|Project by rowdy||posted 08-28-2010 03:32 AM||2017 views||17 times favorited||16 comments|
Recently I purchased a small laminate trimmer and decided to put it to use in box making. Here is the result of my first effort. Nothing at all outstanding here, but I wanted to take the opportunity to illustrate the technique I used for routing a geometric pattern on the box top. I think this technique offers a lot of possibilities for creating interesting box tops, drawer fronts, and the like.
The first and second pictures show the box, which is made of walnut and lyptus. Dimensions: 11×6x4 inches. Finished with BLO and lacquer. Used a small round nose bit in the router.
The third picture shows the setup for routing the pattern along with a piece of pine with some test patterns on it. Basically the setup is a base of plywood that has a small metal bolt located on one side which extends about two inches above the base. This is a pivot point. Then there is the router that is attached to a trammel which has holes drilled in it every one-half inch, the holes sized to fit over the bolt. By swinging the router and trammel around the pivot point bolt one can cut arcs of various radii.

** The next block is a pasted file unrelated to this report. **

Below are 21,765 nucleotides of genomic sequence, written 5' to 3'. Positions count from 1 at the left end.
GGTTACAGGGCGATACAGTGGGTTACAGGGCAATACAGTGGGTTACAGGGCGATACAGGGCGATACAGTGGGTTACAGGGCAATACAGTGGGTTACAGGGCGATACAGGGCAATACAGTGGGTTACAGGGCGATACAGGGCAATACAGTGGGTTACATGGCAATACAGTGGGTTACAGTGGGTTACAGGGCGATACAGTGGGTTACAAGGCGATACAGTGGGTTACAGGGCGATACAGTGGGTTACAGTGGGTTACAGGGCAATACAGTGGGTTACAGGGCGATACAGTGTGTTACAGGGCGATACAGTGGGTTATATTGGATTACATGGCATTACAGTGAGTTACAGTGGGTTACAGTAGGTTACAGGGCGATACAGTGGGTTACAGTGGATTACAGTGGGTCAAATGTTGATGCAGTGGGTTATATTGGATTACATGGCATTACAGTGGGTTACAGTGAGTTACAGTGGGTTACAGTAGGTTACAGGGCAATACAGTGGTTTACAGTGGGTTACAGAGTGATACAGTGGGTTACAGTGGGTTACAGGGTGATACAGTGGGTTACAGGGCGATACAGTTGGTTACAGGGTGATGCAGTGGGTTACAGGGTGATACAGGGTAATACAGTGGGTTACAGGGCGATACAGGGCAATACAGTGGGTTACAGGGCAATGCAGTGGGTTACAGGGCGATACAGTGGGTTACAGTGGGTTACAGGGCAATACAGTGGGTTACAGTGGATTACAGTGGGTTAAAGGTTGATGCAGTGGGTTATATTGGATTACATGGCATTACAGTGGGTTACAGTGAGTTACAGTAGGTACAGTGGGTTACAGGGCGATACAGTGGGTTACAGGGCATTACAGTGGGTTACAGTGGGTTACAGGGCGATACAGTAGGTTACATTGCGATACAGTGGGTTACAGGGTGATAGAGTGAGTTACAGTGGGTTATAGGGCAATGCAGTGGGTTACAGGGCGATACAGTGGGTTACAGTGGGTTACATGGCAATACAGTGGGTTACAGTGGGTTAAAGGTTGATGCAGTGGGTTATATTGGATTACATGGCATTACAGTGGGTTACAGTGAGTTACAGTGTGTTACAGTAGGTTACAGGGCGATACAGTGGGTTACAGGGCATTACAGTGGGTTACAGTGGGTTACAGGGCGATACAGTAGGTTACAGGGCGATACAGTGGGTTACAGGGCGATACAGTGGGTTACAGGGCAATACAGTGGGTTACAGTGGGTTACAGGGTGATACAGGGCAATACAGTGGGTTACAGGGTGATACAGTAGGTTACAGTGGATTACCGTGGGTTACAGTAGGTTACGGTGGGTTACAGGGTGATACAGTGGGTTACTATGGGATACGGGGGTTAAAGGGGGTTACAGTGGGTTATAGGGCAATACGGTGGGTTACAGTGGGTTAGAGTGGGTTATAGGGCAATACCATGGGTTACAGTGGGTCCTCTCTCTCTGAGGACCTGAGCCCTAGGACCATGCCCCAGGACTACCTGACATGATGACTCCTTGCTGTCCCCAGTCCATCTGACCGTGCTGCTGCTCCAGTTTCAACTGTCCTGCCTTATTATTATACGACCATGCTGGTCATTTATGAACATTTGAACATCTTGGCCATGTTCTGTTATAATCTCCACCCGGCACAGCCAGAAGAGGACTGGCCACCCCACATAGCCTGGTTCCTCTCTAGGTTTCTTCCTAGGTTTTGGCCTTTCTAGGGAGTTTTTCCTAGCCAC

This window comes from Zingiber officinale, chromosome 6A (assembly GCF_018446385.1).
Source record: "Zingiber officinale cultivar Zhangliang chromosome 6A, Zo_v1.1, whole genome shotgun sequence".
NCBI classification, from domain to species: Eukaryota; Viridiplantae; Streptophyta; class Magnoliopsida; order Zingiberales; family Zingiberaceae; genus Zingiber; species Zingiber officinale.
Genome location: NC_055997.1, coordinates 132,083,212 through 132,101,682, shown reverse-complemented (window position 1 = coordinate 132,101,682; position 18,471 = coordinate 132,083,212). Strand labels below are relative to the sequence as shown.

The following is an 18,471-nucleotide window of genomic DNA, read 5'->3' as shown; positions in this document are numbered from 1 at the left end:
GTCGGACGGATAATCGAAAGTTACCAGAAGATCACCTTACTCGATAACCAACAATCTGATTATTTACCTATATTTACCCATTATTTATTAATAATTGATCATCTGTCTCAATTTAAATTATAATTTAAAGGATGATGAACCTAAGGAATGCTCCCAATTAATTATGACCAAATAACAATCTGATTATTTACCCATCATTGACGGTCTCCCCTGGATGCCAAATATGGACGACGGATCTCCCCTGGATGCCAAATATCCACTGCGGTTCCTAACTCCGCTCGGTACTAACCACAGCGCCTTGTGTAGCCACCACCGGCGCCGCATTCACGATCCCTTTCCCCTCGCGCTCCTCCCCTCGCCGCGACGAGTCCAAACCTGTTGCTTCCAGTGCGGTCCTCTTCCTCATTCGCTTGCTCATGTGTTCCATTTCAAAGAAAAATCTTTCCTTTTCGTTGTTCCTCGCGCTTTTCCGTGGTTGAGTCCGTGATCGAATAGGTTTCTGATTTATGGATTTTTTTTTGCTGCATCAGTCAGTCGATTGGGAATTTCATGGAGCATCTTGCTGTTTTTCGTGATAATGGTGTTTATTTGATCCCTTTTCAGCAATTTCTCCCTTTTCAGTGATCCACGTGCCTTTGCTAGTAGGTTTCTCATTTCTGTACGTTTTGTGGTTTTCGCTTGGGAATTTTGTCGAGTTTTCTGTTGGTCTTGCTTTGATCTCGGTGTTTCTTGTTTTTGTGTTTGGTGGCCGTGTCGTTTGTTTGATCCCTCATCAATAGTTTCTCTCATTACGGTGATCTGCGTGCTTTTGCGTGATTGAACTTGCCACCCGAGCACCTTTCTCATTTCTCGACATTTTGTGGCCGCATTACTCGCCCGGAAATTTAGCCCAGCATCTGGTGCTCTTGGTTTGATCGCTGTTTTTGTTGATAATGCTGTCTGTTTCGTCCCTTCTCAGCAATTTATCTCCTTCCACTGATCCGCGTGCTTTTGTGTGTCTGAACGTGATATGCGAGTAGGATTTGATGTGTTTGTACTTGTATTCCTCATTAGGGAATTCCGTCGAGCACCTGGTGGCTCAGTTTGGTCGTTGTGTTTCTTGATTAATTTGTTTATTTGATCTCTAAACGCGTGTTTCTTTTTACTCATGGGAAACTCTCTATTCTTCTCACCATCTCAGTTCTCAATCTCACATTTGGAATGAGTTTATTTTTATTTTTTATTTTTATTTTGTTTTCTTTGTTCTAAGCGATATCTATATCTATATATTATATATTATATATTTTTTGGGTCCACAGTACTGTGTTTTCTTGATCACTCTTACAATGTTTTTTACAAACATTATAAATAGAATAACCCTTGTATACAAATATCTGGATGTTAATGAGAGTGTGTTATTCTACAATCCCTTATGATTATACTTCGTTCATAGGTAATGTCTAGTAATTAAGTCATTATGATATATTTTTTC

I think this procedure offers a lot of opportunities for creating interesting geometric patterns, given that a wide variety of router bits are available and that the pattern can be varied by orienting the workpiece differently relative to the pivot point. In the case of the box shown here I first routed arcs with the pivot point located at the midpoint of a side and then repeated the process with the pivot point located at the midpoint of the opposite side. An interesting possibility would be to cut a pattern through a laminated top to reveal a different color of wood below the top layer. Maybe I will try that.
-- Rowdy in Kechi, Kansas